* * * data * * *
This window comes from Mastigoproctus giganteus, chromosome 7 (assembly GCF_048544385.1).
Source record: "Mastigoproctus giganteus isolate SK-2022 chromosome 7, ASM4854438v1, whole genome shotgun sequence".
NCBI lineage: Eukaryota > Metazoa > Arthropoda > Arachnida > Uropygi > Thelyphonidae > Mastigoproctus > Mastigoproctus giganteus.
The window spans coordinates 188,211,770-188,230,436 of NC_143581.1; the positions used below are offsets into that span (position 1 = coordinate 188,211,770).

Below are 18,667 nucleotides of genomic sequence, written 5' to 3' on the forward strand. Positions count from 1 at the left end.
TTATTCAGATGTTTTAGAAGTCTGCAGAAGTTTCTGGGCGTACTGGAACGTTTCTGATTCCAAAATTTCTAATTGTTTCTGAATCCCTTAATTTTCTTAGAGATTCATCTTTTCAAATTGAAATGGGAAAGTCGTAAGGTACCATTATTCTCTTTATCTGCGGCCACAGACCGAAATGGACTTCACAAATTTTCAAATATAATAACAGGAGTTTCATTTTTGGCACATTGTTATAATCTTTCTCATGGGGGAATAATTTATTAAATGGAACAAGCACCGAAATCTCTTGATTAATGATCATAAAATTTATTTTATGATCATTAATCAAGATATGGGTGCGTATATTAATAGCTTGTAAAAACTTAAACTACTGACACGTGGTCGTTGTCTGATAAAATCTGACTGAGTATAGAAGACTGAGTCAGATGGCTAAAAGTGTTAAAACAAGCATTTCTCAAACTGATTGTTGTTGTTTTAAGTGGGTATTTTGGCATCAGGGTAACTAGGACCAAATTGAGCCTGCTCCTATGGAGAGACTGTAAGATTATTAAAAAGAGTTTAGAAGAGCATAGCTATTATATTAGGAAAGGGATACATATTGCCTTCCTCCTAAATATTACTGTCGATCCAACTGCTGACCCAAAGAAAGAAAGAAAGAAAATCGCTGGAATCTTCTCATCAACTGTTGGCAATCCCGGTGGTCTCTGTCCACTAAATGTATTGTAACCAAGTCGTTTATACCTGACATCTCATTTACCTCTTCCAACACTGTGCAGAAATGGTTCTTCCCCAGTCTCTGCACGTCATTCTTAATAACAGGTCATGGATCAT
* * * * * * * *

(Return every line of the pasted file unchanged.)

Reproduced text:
This window comes from Mastigoproctus giganteus, chromosome 7 (assembly GCF_048544385.1).
Source record: "Mastigoproctus giganteus isolate SK-2022 chromosome 7, ASM4854438v1, whole genome shotgun sequence".
NCBI lineage: Eukaryota > Metazoa > Arthropoda > Arachnida > Uropygi > Thelyphonidae > Mastigoproctus > Mastigoproctus giganteus.
The window spans coordinates 188,211,770-188,230,436 of NC_143581.1; the positions used below are offsets into that span (position 1 = coordinate 188,211,770).

Below are 18,667 nucleotides of genomic sequence, written 5' to 3' on the forward strand. Positions count from 1 at the left end.
TTATTCAGATGTTTTAGAAGTCTGCAGAAGTTTCTGGGCGTACTGGAACGTTTCTGATTCCAAAATTTCTAATTGTTTCTGAATCCCTTAATTTTCTTAGAGATTCATCTTTTCAAATTGAAATGGGAAAGTCGTAAGGTACCATTATTCTCTTTATCTGCGGCCACAGACCGAAATGGACTTCACAAATTTTCAAATATAATAACAGGAGTTTCATTTTTGGCACATTGTTATAATCTTTCTCATGGGGGAATAATTTATTAAATGGAACAAGCACCGAAATCTCTTGATTAATGATCATAAAATTTATTTTATGATCATTAATCAAGATATGGGTGCGTATATTAATAGCTTGTAAAAACTTAAACTACTGACACGTGGTCGTTGTCTGATAAAATCTGACTGAGTATAGAAGACTGAGTCAGATGGCTAAAAGTGTTAAAACAAGCATTTCTCAAACTGATTGTTGTTGTTTTAAGTGGGTATTTTGGCATCAGGGTAACTAGGACCAAATTGAGCCTGCTCCTATGGAGAGACTGTAAGATTATTAAAAAGAGTTTAGAAGAGCATAGCTATTATATTAGGAAAGGGATACATATTGCCTTCCTCCTAAATATTACTGTCGATCCAACTGCTGACCCAAAGAAAGAAAGAAAGAAAATCGCTGGAATCTTCTCATCAACTGTTGGCAATCCCGGTGGTCTCTGTCCACTAAATGTATTGTAACCAAGTCGTTTATACCTGACATCTCATTTACCTCTTCCAACACTGTGCAGAAATGGTTCTTCCCCAGTCTCTGCACGTCATTCTTAATAACAGGTCATGGATCAT